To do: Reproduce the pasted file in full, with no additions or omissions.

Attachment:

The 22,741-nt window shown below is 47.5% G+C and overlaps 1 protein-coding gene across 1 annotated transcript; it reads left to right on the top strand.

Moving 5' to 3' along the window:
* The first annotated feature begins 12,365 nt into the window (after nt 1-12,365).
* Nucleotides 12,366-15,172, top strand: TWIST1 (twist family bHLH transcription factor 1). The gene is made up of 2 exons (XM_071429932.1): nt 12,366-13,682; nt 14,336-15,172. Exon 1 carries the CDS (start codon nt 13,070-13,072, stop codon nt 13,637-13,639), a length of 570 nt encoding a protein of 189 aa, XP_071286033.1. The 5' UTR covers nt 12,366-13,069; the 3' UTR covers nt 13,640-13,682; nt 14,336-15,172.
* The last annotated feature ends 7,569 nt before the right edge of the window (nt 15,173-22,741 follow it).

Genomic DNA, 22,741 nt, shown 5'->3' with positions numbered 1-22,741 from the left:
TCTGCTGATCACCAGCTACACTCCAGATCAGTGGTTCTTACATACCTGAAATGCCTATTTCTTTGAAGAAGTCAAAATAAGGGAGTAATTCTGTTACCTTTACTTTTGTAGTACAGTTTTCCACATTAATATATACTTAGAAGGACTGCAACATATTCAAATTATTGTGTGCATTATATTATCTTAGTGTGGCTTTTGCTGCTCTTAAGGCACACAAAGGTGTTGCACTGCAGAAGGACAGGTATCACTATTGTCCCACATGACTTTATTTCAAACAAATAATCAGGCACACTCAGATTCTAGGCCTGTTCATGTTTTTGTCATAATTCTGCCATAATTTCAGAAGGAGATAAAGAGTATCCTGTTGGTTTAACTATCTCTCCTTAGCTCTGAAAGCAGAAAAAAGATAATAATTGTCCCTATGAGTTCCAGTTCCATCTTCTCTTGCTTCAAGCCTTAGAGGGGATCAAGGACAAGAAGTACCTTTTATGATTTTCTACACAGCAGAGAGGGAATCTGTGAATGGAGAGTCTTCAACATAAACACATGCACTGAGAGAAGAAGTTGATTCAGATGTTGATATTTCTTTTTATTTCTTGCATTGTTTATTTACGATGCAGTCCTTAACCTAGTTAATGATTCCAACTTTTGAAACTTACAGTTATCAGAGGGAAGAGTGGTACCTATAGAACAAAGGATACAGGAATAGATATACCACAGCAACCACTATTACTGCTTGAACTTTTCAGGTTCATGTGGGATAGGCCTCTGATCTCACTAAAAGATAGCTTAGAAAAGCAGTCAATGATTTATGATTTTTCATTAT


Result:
The 22,741-nt window shown below is 47.5% G+C and overlaps 1 protein-coding gene across 1 annotated transcript; it reads left to right on the top strand.

Moving 5' to 3' along the window:
* The first annotated feature begins 12,365 nt into the window (after nt 1-12,365).
* Nucleotides 12,366-15,172, top strand: TWIST1 (twist family bHLH transcription factor 1). The gene is made up of 2 exons (XM_071429932.1): nt 12,366-13,682; nt 14,336-15,172. Exon 1 carries the CDS (start codon nt 13,070-13,072, stop codon nt 13,637-13,639), a length of 570 nt encoding a protein of 189 aa, XP_071286033.1. The 5' UTR covers nt 12,366-13,069; the 3' UTR covers nt 13,640-13,682; nt 14,336-15,172.
* The last annotated feature ends 7,569 nt before the right edge of the window (nt 15,173-22,741 follow it).

Genomic DNA, 22,741 nt, shown 5'->3' with positions numbered 1-22,741 from the left:
TCTGCTGATCACCAGCTACACTCCAGATCAGTGGTTCTTACATACCTGAAATGCCTATTTCTTTGAAGAAGTCAAAATAAGGGAGTAATTCTGTTACCTTTACTTTTGTAGTACAGTTTTCCACATTAATATATACTTAGAAGGACTGCAACATATTCAAATTATTGTGTGCATTATATTATCTTAGTGTGGCTTTTGCTGCTCTTAAGGCACACAAAGGTGTTGCACTGCAGAAGGACAGGTATCACTATTGTCCCACATGACTTTATTTCAAACAAATAATCAGGCACACTCAGATTCTAGGCCTGTTCATGTTTTTGTCATAATTCTGCCATAATTTCAGAAGGAGATAAAGAGTATCCTGTTGGTTTAACTATCTCTCCTTAGCTCTGAAAGCAGAAAAAAGATAATAATTGTCCCTATGAGTTCCAGTTCCATCTTCTCTTGCTTCAAGCCTTAGAGGGGATCAAGGACAAGAAGTACCTTTTATGATTTTCTACACAGCAGAGAGGGAATCTGTGAATGGAGAGTCTTCAACATAAACACATGCACTGAGAGAAGAAGTTGATTCAGATGTTGATATTTCTTTTTATTTCTTGCATTGTTTATTTACGATGCAGTCCTTAACCTAGTTAATGATTCCAACTTTTGAAACTTACAGTTATCAGAGGGAAGAGTGGTACCTATAGAACAAAGGATACAGGAATAGATATACCACAGCAACCACTATTACTGCTTGAACTTTTCAGGTTCATGTGGGATAGGCCTCTGATCTCACTAAAAGATAGCTTAGAAAAGCAGTCAATGATTTATGATTTTTCATTAT